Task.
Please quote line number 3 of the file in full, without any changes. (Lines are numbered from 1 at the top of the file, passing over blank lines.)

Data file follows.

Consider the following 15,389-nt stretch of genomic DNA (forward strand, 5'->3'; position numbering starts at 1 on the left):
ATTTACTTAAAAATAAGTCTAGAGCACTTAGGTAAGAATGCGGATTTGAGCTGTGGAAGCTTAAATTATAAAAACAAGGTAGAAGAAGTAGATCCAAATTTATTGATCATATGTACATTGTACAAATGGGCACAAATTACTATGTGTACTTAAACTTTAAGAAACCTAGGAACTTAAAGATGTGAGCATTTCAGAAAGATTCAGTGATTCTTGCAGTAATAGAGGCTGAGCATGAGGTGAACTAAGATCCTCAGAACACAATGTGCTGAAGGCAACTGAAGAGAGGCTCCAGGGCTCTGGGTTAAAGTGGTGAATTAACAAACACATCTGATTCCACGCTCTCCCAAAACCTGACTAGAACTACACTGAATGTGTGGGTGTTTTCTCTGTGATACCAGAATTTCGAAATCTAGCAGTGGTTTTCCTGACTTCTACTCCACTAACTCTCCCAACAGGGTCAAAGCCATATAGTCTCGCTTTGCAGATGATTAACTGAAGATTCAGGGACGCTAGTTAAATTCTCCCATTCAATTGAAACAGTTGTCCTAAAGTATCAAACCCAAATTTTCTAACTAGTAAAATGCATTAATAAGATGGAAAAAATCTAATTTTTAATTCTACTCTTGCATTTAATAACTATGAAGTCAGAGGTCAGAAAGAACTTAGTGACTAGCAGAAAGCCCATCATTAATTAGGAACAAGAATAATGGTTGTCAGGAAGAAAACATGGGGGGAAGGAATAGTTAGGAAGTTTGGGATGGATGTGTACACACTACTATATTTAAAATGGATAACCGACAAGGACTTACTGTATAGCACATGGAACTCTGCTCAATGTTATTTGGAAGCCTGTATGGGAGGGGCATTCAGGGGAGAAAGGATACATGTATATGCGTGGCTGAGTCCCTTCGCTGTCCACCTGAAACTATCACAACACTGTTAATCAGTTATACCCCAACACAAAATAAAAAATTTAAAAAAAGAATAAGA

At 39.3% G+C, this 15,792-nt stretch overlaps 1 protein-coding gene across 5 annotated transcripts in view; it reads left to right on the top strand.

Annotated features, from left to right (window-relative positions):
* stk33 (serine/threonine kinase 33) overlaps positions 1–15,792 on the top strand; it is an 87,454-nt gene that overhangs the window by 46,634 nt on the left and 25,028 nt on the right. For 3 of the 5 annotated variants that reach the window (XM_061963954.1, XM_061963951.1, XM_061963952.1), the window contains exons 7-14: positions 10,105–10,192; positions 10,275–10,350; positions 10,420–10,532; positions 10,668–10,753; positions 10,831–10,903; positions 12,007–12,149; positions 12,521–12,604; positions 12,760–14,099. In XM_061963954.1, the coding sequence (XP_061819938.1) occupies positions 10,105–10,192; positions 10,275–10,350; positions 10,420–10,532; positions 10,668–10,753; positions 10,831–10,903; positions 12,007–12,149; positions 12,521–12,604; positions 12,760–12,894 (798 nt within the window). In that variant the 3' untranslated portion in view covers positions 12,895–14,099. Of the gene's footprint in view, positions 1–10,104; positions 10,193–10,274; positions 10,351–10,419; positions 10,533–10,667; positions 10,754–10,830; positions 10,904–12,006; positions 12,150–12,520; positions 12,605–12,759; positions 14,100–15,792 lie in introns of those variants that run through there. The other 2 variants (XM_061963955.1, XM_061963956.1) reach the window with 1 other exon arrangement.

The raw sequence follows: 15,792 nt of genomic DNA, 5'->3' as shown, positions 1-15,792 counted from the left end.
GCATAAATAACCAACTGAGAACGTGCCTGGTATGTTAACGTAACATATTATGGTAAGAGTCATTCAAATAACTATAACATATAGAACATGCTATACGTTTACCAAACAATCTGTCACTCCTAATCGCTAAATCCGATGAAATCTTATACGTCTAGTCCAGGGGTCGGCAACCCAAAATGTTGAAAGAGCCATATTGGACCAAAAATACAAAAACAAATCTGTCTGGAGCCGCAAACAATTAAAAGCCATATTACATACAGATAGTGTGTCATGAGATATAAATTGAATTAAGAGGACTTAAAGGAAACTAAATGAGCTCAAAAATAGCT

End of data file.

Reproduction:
At 39.3% G+C, this 15,792-nt stretch overlaps 1 protein-coding gene across 5 annotated transcripts in view; it reads left to right on the top strand.